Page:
### Aerosol measurements (0.54–20 μm diameter)

Aerosol measurements were accomplished using an aerodynamic particle sizer (APS; TSI Inc. model 3321; 1 L min−1 sample flow rate, 4 L min−1 sheath flow rate, 1-second sampling interval), which measures the number concentration and size distribution of aerosol particles in the 0.54–20 µm diameter size range. The APS size range overlaps with that associated with the vast majority of respiratory aerosol by number, allowing definitive characterisation of the size distributions typically ascribed as the bronchiolar and laryngeal modes26. This study was conducted in a laminar flow operating theatre with sufficient air changes per hour within the ultraclean ventilation canopy to ensure the background aerosol number concentration within the APS size range was 0 particles cm−3. Consequently, aerosol detected by the APS can be confidently attributed to the participant, with background aerosol concentrations returning to 0 cm−3 during sampling pauses. Room temperature was controlled at 18 °C, with relative humidity (RH) 40%.

Aerosol measurements were taken in two sampling configurations. In the main configuration (see Fig. 1a), aerosol was sampled from a modified CPET facemask (referred to as APS-mask). The silicone mask (Hans Rudolph 7450 Series V2) was adapted with a 6 mm sampling hole cut at the tip of the nose to facilitate the passage of the aerosol sampling line (while sampling aerosol in this configuration) or with a tight-fitting silicone bung (while performing ventilatory measurements alone). The sampling port site was selected to avoid the collection of water droplets pooling in the facemask. In the second sampling configuration, aerosol was sampled without a CPET mask present using a 3D-printed funnel positioned 15–20 cm from the participant’s mouth (referred to as APS-cone; the sampling funnel is visible in Supplementary Figure 1). As demonstrated by the example time series in Fig. 1c, all APS-mask and APS-cone measurements were made during two, 30-second periods unless the participant struggled to maintain the activity, in which case the measurement period was shorter. The data presented are based on the mean values for each 30-second sampling period. Results reported in the main body of this manuscript were all taken in the APS-mask configuration, as this configuration was the more robust aerosol sampling approach. Supplementary Methods 1 provides detailed validation of this aerosol sampling methodology.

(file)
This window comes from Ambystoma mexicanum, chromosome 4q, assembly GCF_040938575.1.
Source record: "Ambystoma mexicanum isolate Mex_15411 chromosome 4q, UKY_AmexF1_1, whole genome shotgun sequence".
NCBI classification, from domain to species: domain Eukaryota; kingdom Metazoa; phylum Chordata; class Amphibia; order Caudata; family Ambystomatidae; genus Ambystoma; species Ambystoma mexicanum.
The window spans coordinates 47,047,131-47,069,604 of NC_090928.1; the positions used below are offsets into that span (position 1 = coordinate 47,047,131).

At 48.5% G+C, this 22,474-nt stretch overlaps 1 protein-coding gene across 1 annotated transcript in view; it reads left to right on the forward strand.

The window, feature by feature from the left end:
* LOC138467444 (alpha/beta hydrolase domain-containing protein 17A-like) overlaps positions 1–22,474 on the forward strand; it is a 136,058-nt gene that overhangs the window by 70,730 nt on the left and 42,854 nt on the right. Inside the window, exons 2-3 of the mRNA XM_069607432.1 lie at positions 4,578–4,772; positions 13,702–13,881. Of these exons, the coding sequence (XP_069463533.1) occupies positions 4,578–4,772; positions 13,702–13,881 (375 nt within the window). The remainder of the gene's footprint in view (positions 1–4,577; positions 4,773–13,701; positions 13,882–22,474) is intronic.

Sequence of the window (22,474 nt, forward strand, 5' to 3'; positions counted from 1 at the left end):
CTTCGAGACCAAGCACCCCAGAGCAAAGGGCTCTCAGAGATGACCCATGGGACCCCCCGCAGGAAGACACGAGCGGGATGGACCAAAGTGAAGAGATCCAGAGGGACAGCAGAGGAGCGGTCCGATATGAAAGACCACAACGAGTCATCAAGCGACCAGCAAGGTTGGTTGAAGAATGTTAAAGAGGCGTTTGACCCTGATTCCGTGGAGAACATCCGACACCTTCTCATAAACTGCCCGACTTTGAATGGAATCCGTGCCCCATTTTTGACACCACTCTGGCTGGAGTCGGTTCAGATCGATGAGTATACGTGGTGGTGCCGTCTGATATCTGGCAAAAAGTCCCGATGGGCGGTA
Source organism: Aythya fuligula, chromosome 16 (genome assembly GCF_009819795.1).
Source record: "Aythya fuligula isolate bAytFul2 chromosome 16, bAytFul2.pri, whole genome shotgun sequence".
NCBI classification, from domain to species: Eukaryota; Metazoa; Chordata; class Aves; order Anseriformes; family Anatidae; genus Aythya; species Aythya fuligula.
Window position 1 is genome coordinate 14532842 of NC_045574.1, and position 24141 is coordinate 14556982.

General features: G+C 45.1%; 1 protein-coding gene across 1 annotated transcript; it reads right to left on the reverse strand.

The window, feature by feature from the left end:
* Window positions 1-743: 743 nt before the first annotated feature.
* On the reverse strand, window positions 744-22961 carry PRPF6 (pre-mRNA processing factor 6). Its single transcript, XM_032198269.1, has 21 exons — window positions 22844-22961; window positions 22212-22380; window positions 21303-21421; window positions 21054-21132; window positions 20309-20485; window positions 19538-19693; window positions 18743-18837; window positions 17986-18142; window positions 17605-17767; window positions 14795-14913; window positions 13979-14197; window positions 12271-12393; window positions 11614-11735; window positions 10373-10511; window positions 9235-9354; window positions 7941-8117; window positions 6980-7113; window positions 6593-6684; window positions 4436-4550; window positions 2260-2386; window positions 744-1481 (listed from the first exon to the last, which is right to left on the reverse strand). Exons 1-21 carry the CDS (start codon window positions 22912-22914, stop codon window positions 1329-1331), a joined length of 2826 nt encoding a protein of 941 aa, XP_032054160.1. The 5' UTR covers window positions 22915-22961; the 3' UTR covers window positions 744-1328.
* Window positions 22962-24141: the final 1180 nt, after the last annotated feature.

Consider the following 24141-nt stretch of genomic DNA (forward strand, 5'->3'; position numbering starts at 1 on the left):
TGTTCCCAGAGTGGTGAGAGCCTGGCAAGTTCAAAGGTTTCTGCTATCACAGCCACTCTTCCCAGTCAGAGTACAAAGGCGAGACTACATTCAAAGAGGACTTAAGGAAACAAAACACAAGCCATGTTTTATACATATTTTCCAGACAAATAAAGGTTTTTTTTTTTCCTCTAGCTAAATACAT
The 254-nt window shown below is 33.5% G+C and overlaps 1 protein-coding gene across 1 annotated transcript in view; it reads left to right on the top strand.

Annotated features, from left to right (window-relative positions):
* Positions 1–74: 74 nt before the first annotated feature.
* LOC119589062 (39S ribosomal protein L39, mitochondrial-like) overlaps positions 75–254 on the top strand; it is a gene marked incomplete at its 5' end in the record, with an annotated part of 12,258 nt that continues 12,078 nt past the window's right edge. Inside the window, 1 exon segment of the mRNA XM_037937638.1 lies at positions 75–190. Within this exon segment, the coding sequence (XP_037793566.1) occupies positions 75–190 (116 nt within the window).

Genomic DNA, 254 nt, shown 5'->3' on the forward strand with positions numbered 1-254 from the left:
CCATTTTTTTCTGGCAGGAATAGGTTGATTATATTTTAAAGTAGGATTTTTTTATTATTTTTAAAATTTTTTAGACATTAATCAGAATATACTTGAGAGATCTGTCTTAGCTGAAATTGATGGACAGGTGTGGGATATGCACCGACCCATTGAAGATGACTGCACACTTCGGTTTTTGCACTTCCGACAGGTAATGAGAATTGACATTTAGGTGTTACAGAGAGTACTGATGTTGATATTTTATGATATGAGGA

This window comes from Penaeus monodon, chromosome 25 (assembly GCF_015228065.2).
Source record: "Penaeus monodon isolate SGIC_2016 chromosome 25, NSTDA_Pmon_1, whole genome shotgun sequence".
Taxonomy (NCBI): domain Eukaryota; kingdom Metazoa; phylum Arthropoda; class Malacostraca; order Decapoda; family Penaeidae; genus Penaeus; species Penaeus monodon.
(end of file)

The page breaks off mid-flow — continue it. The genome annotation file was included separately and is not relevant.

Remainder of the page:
Aerosol number concentrations and size distributions were extracted directly from the time-averaged APS data. APS data were analysed using the Aerosol Instrument Manager v10.3 (TSI inc) software. Aerosol mass concentrations were calculated based on the mean diameter of each size bin. A particle density of 1 g cm−3 is assumed, as aerosol is generated in the respiratory tract at very high RH (>99%)40,41. Additionally, our recent work based on analysis of the sampling of aerosols through the collection funnel and into the APS shows that the full-size distributions (0.54–20 µm) reported here can fully equilibrate in size to the sampling RH, with sufficient time from exhalation to size measurement by the APS instrument42. Although our previous study suggests the RH for the measured size distributions remains high, we cannot unambiguously state the RH at which our size distributions are measured and this will be the subject of a future study. A comparison in terms of aerosol mass concentration assumes the potential dose transmitted by an infected individual scales with particle volume.